Here in California, the State granted Registered Domestic Partners (RDPs) the same legal status and rights as married couples. For tax purposes, this change forced RDPs to file income tax returns as either married jointly or married filing separately. Anyone who is a RDP must use the married rates on their California state tax return. However since the Federal government does not recognize such unions, for Federal tax purposes RDPs must use the Single (or Head of Household if there is a qualifying dependant) filing status. This causes no small amount of hassle if you are preparing a tax return that is joint with someone for state but single for Federal….

Further, since California is a community property state all items that are considered community income and deductions must be allocated equally between spouses or RDPs if they file separate returns.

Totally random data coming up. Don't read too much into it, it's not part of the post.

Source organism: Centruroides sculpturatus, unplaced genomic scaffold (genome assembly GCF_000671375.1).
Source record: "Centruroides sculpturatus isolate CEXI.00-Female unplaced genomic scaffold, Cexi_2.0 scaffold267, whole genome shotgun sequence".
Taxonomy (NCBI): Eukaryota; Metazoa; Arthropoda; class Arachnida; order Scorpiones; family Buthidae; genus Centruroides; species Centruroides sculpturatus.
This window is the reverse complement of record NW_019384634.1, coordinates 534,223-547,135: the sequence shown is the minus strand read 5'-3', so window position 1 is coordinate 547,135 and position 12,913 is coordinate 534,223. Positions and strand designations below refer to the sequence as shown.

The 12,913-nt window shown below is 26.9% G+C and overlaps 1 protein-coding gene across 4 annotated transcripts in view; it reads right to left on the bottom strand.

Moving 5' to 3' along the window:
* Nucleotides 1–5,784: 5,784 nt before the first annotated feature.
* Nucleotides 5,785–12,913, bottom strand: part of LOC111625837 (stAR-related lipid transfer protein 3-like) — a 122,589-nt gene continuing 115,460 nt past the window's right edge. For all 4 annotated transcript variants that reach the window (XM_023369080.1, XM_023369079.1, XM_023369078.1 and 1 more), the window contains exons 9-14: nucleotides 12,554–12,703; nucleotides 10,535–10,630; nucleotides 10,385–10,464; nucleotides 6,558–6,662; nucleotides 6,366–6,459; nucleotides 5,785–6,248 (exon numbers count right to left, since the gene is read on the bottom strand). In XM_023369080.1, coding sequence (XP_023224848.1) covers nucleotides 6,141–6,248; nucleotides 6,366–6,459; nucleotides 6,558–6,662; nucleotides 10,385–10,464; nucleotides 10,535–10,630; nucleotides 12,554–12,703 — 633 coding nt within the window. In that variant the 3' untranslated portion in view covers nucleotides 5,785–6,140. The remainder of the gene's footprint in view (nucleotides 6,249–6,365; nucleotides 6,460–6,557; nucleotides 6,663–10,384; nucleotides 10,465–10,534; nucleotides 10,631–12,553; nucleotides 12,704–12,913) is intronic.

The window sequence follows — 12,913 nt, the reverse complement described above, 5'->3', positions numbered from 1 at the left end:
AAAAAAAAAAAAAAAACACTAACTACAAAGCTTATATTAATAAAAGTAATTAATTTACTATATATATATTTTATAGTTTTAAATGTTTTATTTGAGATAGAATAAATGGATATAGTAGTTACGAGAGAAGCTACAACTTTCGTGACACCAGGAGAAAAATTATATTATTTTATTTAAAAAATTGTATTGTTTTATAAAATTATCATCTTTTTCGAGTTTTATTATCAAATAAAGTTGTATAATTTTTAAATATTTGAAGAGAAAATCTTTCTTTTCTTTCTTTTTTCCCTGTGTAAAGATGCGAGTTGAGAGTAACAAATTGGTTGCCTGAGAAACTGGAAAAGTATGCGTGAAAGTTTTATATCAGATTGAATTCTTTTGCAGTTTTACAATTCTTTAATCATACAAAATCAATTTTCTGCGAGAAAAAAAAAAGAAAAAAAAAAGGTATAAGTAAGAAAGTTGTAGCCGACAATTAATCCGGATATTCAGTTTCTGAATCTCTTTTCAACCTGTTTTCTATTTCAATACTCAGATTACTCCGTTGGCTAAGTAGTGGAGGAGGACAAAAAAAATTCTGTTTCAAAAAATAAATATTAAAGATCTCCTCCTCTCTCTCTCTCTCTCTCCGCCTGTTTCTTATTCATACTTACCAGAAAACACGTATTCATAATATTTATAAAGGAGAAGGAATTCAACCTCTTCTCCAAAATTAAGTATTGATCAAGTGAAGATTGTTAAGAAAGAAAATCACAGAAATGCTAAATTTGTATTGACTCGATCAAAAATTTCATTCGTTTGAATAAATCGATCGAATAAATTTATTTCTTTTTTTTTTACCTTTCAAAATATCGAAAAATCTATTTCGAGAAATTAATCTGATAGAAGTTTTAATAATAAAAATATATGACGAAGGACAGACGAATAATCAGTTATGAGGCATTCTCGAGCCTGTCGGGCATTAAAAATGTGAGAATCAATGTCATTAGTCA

What this means is that for Federal tax filing purposes RDPs who live in California will generally claim half of each other’s community income and deductions on each of their Federal tax returns, but instead of using Married Separate rates like married couples would, they will be entitled to use the Single rates. This may well result in a big Federal tax savings for RDPs that is not available to married couples.

Just for laughs I decided to calculate how much tax my wife and I would save if we were able to claim Single (and Head of Household) status on separate returns as RDPs will now be able to do. To my surprise it was over $1,000.

Apparently, antidiscrimination can be ugly too

Read more tax articles from Paul’s tax blog